Date of this Version
HORTSCIENCE 34(2):283–286. 1999.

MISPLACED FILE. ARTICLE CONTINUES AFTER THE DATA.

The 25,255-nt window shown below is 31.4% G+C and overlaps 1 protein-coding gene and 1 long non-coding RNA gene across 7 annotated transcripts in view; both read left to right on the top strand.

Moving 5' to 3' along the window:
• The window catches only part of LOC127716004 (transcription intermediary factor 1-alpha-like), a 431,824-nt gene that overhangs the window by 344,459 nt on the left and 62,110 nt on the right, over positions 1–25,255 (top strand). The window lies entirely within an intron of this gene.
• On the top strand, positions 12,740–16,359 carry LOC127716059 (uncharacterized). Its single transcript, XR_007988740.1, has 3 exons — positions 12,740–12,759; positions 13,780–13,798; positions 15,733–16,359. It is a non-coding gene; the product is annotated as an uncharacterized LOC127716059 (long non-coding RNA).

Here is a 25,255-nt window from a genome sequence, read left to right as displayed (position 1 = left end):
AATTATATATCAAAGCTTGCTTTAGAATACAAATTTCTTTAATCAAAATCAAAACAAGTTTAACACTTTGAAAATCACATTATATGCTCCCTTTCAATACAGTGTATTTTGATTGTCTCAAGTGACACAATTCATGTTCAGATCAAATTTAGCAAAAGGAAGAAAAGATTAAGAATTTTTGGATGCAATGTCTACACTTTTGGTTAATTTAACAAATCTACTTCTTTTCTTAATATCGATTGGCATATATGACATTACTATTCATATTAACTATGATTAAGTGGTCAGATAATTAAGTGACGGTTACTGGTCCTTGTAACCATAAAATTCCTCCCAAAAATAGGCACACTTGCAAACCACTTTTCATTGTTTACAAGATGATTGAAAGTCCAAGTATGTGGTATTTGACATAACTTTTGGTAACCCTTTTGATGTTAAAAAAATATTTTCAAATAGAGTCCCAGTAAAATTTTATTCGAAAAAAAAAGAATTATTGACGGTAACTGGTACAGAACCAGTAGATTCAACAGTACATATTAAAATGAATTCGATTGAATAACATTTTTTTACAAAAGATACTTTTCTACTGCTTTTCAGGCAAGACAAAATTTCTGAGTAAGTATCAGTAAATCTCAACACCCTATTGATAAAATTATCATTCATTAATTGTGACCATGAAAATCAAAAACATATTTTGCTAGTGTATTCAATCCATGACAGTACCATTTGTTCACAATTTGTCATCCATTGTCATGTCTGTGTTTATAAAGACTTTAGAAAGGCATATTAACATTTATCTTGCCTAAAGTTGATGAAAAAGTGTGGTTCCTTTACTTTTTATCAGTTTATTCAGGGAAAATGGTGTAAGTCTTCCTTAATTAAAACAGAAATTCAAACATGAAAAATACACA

Native wildflowers are important components of grassland communities and low-maintenance wildflower seed mixtures. Weed interference limits successful establishment of native wildflowers from seed. Experiments were conducted to determine the influence of the imidazolinone herbicides imazethapyr, imazapic, and imazaquin on the establishment of blackeyed susan (Rudbeckia hirta L.), upright prairieconeflower [Ratibida columnifera (Nutt) Woot. and Standl.], spiked liatris [Liatris spicata (L.) Willd.], blanket flower (Gaillardia aristata Pursh.), purple coneflower [Echinacea purpurea (L.) Moench.], and spotted beebalm (Monarda punctata L.). Wildflower response to the herbicide treatments was variable and appeared to be influenced by the level of weed interference. Establishment of the native wildflowers after application of imazethapyr or imazapic at 70 g·ha–1 a.i. was generally improved at sites with greater weed interference. Emergence and density of wildflowers was often reduced by imazapic in sites with low weed interference. Flower density during the second growing season was usually either improved or not reduced by either imazethapyr or imazapic. Based on these findings, imazethapyr and imazapic can reduce weed interference and improve the establishment of some native wildflowers in areas with high weed infestations. Chemical names used: (+) -2-[4,5- dihydro-4-methyl-4-(1-methylethyl)-5-oxo-1H-imidazol-2-yl]-5-methyl-3- pyridinecarboxylic acid (imazapic); 2-[4,5-dihydro-4-methyl-4-(1-methylethyl)-5-oxo-1Himidazol- 2-yl]-3-quinolinecarboxylic acid (imazaquin); 2-[4,5-dihydro-4-methyl-4-(1- methylethyl)-5-oxo-1H-imidazol-2-yl]-5-ethyl-3-pyridinecarboxylic acid (imazethapyr).